Look to savings from single-use device reprocessing to alleviate post-pandemic strains
While the public health threat of the pandemic is giving us a temporary reprieve, it has exposed costly structural weaknesses in hospitals and produced a new set of problems. Some of these include staffing issues and supply shortages. With the addition of the instability caused by inflation and Russia’s war in Ukraine, supply chain issues and shortages are expected to continue.
Now is a good time to enact all possible solutions, including one valuable tool in maximizing supply availability and efficiency—reprocessing.
The power of a reprocessing strategy
Single-use device reprocessing is the practice of sending certain single-use-labeled devices to a reprocessor after they have been used, and then buying them back after reprocessing, testing and sterilization at a much lower price than a new device would cost.
The practice is tightly regulated by the Food and Drug Administration (FDA). “More important, the reprocessing industry has a 20+-year track record of supplying reprocessed devices that fail even less frequently than new devices and pose no added threat to patient safety,” says Angie Sims, VP, Strategic Accounts, HealthTrust. “Almost all U.S. hospitals use single-use device reprocessing to reduce costs and free up resources for investments in patient care, new technology, staff education and more.”
Sims has spent more than 20 years of her career involved in reprocessing and has seen the savings firsthand. “I have helped hospitals adopt the practice and achieve substantial savings within weeks of starting the program—some celebrating savings of more than $1 million per year,” she notes. “I have also seen hospitals struggle to sustain their savings when they don’t manage their programs well.”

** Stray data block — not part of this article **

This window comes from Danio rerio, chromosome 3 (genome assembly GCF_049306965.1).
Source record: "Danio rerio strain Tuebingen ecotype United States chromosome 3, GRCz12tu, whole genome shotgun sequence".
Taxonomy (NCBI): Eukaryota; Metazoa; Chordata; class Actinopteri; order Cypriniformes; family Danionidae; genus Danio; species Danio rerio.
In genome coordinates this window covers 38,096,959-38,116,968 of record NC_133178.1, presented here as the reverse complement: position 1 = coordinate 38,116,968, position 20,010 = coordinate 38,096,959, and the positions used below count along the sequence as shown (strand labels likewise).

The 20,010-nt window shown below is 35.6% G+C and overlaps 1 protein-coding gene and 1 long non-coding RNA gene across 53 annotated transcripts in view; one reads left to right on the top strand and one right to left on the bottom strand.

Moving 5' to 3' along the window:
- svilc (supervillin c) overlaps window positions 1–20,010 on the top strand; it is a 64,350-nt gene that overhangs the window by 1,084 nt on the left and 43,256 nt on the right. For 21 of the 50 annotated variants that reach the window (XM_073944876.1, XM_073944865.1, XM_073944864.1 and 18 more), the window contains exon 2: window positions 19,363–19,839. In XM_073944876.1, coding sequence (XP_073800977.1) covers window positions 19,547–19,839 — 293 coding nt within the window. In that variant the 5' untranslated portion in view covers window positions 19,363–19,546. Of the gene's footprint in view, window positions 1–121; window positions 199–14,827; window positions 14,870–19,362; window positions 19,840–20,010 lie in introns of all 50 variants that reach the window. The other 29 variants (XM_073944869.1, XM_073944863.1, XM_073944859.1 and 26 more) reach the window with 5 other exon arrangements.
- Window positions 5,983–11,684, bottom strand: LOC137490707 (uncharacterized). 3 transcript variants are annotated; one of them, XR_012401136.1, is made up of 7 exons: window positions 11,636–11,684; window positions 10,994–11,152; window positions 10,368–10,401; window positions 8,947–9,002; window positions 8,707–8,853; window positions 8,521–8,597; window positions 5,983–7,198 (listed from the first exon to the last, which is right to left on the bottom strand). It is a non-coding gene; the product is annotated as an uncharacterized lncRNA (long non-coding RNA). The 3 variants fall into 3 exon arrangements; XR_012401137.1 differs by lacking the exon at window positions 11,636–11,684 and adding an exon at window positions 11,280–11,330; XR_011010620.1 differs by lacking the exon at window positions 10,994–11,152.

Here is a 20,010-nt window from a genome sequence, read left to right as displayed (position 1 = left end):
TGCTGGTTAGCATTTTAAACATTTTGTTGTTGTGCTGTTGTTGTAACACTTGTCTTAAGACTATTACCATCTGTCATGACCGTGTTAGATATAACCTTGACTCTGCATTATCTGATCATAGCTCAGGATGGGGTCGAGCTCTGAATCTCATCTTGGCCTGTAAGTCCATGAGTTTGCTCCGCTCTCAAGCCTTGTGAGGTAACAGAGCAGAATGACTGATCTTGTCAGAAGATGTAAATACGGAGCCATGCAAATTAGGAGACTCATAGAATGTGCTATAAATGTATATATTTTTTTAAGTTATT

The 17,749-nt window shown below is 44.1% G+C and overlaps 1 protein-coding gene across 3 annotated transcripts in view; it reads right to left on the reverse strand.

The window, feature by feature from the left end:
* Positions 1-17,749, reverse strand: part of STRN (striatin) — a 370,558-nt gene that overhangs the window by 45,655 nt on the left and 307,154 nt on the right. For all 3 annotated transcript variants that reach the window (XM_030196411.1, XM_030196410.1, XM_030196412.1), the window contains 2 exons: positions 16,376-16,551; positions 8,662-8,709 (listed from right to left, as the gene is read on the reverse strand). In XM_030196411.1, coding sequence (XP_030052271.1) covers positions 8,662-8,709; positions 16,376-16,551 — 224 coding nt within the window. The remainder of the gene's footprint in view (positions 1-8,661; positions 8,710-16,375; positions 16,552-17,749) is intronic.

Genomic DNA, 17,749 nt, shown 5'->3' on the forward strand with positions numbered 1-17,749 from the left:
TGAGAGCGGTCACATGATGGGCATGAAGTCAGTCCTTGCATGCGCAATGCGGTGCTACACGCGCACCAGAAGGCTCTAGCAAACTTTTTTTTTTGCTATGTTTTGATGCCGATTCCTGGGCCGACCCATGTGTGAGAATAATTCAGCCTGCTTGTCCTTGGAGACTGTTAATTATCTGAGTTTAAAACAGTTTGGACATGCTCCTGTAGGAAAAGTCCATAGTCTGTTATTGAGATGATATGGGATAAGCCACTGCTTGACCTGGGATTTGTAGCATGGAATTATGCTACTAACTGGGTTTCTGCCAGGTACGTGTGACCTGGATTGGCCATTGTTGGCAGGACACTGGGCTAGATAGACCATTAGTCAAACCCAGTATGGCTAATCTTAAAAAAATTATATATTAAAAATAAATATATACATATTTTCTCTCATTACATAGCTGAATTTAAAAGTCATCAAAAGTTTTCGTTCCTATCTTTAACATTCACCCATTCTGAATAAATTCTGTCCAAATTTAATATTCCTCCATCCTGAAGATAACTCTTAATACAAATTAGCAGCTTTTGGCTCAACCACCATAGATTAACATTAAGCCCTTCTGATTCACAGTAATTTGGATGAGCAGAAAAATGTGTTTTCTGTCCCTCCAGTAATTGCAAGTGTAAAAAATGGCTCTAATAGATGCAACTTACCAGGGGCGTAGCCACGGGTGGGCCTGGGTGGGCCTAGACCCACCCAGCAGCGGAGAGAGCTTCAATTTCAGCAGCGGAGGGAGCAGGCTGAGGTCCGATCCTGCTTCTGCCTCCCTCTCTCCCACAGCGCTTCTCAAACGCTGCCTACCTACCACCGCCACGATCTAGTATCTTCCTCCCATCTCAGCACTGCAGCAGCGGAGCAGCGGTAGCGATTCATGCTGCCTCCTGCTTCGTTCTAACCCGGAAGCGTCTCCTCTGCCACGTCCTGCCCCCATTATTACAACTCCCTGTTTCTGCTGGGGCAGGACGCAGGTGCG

Having a solid program in place not only results in cost savings, but also in reduced environmental harm and increased supply chain resiliency, without increasing risk to the patient. In this new post-pandemic world, it also helps prevent supply vulnerability. “Reprocessed products are available from domestic reprocessors when supply chain shortages produce back-orders on new products,” says Sims. “This should be a key aspect of a post-pandemic supply chain strategy.”
How to maximize the benefit
“I have worked with hospitals where everybody stood behind the practice,” says Sims. “But a closer look revealed that new products were not brought online, very few reprocessed products were bought and utilized, and devices were damaged before they were sent to the reprocessor.”
Indeed, industry averages suggest that due to suboptimal reprocessing programs, hospitals only realize between 25% and 35% of their savings potential.
To maximize the benefit of a reprocessing program, strategies must be enforced, and results must be monitored. “In many cases, hospitals will find that they can triple their savings by going back to basics and working with a reprocessing partner to optimize the program,” says Sims. She suggests that members enact these pillars of a healthy reprocessing program: